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A budget of $2,500 should be more than adequate to build a high end gaming PC. A couple of questions for you though before I get into reccommendations. Are you looking to purchase something pre-assembled, or do you have the skills and / or local help available to assemble your own computer? Putting a computer together isn't difficult once you have the hang of it, but if you have never built a computer before, building a high end gaming PC on your own without help might be a bit of a challenge. If you have built computers before or have access to local help who have done so, then the build your own route is going to be cheaper and net you a more powerful machine for your money. If you haven't built one, or don't want the potential hassle of dealing with multiple part warranties, a prebuilt one might be what you are looking for. In that case, ibuypower.com is a good inexpensive chassis maker that might be a good first step to visit just to see what the price ranges are.

As far as components go, for a build your own or an off the shelf purchase, there are orders of importance to the components, but there are also longevity concerns. For example, you mention that appearance of the case isn't a major issue for you, but given of all the components you put into a computer you will have that one on average 7 years longer than any others, you may want to consider spending a bit more on that than you might otherwise.

I tend to reccommend that people get the best case that they can find and that they like, a Cooler Master CM 690 II advanced is a good place to start for an inexpensive, but solid case. There are plenty of options though. Then, pick a good solid power supply, as it will be your next longest lived component. You'll want to choose something in the 750-800 watt range, though with a $2500 budget, a multiple video card system is a possibility, so it wouldn't hur tot go bigger. Antec, Thermaltake, Corsair, Cooler master, and my favorite Enermax are all good power supply vendors.

From there you start to put together your core. You have some choices at that point. Do you go with an Intel processor (more expensive on average, but generally faster) an AMD processor (Less expensive, also slightly slower), and then once you decide on that, which processor socket? The Intel ones have 3 main socket types at the moment, Socket 2011 - the just released newest top of the line, Socket 1366 - the older gaming workhorse, predecessor to socket 2011, and socket 1155 - newer than socket 1366 but geared towards more of the midrange PC market. Inside each of those ranges (except 2011 which doesn't have any of the lower end ones yet) you will find the processor classes divided into 3 more families Core 13, I5 and I7. basically the I3 processors are the low end, low core count processors, I5 are the midrange, and I7 are the upper end processors. Usually I7 has mroe hyperthreading virtual cores than the I5's.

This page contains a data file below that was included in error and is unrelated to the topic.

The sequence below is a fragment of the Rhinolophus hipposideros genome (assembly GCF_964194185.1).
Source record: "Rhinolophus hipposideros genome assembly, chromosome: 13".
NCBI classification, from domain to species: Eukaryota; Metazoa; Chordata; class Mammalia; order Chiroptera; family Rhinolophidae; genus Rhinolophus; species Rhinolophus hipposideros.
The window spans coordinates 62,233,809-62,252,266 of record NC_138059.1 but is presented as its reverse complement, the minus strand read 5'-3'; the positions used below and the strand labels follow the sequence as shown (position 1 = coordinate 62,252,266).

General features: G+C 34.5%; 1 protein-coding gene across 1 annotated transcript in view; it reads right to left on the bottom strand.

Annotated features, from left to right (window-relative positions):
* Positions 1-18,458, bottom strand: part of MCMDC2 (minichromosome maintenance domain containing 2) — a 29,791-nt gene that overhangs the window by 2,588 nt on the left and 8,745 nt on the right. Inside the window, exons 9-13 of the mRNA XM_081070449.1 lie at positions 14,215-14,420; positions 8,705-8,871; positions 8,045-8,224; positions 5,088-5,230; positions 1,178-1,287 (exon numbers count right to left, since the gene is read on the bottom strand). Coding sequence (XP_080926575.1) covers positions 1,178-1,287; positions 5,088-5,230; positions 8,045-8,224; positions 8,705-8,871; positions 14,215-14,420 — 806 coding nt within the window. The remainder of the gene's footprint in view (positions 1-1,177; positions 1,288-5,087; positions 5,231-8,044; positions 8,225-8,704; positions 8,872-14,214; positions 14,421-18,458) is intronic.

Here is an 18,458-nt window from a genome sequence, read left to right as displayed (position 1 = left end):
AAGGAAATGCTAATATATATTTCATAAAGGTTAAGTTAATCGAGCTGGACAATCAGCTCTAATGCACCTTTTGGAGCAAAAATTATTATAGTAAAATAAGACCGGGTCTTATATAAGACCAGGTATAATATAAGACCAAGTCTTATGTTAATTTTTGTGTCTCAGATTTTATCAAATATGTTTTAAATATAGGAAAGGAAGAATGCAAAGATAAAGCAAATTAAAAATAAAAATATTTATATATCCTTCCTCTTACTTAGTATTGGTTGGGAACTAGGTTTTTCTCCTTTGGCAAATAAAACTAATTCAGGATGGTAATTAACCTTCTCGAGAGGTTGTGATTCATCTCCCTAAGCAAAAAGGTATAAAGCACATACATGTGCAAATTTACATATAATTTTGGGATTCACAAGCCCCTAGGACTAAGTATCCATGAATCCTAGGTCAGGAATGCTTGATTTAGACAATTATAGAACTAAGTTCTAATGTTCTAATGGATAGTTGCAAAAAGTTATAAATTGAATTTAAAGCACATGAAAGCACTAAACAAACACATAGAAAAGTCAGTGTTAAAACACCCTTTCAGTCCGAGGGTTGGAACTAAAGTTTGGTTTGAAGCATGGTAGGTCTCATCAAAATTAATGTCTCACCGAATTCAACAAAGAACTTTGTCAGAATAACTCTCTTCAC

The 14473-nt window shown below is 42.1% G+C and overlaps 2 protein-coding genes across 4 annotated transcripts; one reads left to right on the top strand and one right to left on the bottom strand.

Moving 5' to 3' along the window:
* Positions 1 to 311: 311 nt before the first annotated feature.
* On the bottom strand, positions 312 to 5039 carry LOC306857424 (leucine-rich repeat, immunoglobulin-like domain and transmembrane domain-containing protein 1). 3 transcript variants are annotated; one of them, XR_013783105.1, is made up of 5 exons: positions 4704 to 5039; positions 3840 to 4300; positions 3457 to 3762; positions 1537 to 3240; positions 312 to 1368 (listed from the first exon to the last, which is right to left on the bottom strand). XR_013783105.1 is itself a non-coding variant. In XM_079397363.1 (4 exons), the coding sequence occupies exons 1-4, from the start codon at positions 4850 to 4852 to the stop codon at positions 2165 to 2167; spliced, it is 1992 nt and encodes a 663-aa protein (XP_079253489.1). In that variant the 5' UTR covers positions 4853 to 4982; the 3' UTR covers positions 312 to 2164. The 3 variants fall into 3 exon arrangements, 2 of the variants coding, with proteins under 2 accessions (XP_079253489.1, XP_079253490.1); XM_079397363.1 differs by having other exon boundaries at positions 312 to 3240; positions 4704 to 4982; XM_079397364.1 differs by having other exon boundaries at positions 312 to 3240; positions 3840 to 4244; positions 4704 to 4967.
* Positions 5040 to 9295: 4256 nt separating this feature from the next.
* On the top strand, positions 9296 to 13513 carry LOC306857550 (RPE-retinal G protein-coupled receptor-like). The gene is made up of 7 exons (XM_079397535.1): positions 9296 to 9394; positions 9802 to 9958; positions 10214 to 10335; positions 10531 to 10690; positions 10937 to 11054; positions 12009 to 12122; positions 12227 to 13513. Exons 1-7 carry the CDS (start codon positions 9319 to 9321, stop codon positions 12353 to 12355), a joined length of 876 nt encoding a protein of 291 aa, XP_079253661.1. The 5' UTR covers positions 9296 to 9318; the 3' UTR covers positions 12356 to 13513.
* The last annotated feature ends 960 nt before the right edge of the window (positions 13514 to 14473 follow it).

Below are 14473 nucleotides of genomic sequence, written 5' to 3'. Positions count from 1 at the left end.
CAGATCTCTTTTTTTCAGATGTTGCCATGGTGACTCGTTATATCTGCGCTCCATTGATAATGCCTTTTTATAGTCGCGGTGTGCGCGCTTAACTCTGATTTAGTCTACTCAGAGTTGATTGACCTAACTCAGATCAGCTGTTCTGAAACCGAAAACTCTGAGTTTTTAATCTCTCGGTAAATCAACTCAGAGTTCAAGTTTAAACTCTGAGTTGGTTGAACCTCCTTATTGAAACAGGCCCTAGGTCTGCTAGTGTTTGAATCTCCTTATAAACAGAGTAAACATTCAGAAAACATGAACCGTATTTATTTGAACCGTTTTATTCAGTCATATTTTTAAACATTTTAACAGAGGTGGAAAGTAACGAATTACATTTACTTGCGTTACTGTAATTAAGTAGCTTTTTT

AMD has similar processor family divisions, though less of them.

After you decide on a processor, you will need a motherboard to match. I tend to reccommend Asus motherboards, www.asus.com and they have boards in both the Intel and AMD ranges. We can help you pick a good board once you decide on a processor.

Ram is dirt cheap these days. you want as much of it as your motherboard can hold, the highest capacity you can afford, as fast as you can afford it. Your average stick of 4GB DDR3 ram costs $25 these days, so even filling the 8 slots in a socket 2011 motherboard will not break the bank. Total ram quantity remains more important than ram speed at this time.